― Thermo Thinwall (Thermo Thinwall), Saturday, 12 November 2005 18:20 (thirteen years ago) Permalink
For some reason I completely forgot that those guys had more wins than Roy. But Roy is the only one with consecutive 20-win seasons, so that should count for something, right?
― boldbury (boldbury), Saturday, 12 November 2005 19:35 (thirteen years ago) Permalink
I think 1. Santana and 2. Rivera would have been a pretty reasonable result, and I wouldn't have minded 3. Nathan 4. Buerhle either.
― polyphonic (polyphonic), Saturday, 12 November 2005 21:13 (thirteen years ago) Permalink
the Fed Reserve nominee obsesses on inherited runners
― hstencil (hstencil), Saturday, 12 November 2005 21:43 (thirteen years ago) Permalink
Ortiz is (deservedly) getting lots of attention for maybe the best old-guy hitter's season ever. I checked a bunch of obvious names, and Colon might be having one of the three best 43-year-old-starter years ever (mostly old-school stats here).
Colon: 14-7, 3.14, 177.2 IP, 1.199 WHIP, 3.63 K/BBRyan: 13-9, 3.44, 204 IP, 1.034 WHIP, 3.14 K/BBNiekro: 17-4, 3.61, 234.1 IP, 1.272 WHIP, 1.97 K/BB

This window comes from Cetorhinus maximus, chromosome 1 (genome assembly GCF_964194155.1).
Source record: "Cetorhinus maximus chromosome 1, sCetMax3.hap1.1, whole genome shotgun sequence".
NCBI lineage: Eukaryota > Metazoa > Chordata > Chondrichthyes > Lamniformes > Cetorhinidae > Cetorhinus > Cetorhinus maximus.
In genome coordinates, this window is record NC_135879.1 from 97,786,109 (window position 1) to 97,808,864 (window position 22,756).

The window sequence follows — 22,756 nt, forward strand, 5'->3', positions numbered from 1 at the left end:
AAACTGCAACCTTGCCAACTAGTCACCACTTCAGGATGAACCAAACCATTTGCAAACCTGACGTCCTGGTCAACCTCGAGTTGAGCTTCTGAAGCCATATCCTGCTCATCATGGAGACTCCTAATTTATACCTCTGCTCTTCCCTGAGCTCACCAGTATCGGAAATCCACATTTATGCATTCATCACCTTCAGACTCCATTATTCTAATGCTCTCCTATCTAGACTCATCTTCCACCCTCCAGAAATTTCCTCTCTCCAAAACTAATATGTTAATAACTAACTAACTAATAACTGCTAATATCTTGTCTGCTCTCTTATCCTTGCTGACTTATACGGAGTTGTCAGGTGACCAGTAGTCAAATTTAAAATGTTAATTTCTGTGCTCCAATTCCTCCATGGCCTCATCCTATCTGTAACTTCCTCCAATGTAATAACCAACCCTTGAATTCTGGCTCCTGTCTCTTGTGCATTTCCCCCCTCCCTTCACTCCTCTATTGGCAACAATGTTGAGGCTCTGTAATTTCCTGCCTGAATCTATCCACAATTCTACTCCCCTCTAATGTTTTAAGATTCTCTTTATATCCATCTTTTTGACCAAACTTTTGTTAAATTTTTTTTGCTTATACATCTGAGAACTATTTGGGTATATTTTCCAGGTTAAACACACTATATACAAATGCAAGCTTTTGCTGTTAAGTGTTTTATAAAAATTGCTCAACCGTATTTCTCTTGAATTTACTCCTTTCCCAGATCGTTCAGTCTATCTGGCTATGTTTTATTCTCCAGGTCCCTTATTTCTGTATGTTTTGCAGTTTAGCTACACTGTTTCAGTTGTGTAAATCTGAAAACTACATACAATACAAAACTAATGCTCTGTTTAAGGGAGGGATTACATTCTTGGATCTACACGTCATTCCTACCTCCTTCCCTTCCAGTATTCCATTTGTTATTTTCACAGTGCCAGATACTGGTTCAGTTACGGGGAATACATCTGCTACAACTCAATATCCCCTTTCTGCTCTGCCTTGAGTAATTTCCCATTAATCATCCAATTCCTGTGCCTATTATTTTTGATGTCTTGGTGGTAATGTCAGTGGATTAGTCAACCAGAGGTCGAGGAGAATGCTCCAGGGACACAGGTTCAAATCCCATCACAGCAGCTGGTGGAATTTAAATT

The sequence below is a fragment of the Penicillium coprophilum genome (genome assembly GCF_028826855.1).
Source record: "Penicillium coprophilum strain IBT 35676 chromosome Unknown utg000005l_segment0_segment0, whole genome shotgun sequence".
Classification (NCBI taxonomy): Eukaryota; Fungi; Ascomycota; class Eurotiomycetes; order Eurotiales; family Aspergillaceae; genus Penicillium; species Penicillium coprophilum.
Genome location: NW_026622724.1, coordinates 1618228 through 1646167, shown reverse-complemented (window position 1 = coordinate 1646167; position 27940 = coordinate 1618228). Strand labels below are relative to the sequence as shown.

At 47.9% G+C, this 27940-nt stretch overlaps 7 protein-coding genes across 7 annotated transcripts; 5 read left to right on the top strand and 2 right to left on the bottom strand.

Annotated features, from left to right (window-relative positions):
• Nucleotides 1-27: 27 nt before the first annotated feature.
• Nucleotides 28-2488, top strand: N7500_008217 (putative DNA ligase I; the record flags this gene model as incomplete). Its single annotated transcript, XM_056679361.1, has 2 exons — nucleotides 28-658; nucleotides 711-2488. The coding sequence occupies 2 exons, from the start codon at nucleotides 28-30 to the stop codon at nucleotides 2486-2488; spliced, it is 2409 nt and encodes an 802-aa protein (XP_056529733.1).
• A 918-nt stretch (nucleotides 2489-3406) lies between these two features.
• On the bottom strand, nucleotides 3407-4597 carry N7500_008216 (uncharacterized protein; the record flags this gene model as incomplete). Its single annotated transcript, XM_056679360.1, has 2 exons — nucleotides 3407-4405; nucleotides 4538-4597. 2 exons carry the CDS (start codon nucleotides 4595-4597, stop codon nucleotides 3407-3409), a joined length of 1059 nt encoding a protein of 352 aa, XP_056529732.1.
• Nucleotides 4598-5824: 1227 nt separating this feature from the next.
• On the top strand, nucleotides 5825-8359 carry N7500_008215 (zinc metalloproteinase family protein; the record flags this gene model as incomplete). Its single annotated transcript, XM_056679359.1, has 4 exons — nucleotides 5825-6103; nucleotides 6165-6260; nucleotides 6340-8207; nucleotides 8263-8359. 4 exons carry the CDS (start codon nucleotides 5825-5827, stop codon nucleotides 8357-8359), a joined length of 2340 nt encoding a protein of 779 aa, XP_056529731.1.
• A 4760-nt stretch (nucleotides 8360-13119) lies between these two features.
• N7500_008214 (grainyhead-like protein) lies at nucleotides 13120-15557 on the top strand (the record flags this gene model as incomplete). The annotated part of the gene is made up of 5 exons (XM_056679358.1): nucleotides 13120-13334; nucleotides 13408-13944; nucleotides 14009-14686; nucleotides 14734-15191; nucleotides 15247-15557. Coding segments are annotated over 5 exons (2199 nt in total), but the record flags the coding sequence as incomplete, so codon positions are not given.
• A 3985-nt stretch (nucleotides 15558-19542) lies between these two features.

Only checked post-war pitchers: also Clemens (very good, but only 115 IP), Johnson, Spahn, Moyer. May have forgotten someone.
― clemenza, Thursday, 22 September 2016 00:56 (two years ago) Permalink
he's also 15th among NL pitchers in WAR, ahead of jake arrieta
― mookieproof, Thursday, 22 September 2016 01:02 (two years ago) Permalink
Bartolo Colón is making his Twins debut Tuesday at 8 ET on ESPN against the Yankees. It'll be Colón's first career appearance at Target Field and if he allows a home run, he'll be making history. According to Elias, only Jamie Moyer (43) has allowed a home run at more ballparks than Colón (42) in MLB history.
― Supercreditor (Dr Morbius), Tuesday, 18 July 2017 17:37 (one year ago) Permalink
all the way
― ice cream social justice (Dr Morbius), Saturday, 5 August 2017 17:03 (one year ago) Permalink
You are cordially invited to an evening with Big Sexy! https://t.co/2KS4ruHUGw pic.twitter.com/xi0HL8GKU9— Minnesota Twins (@Twins) September 8, 2017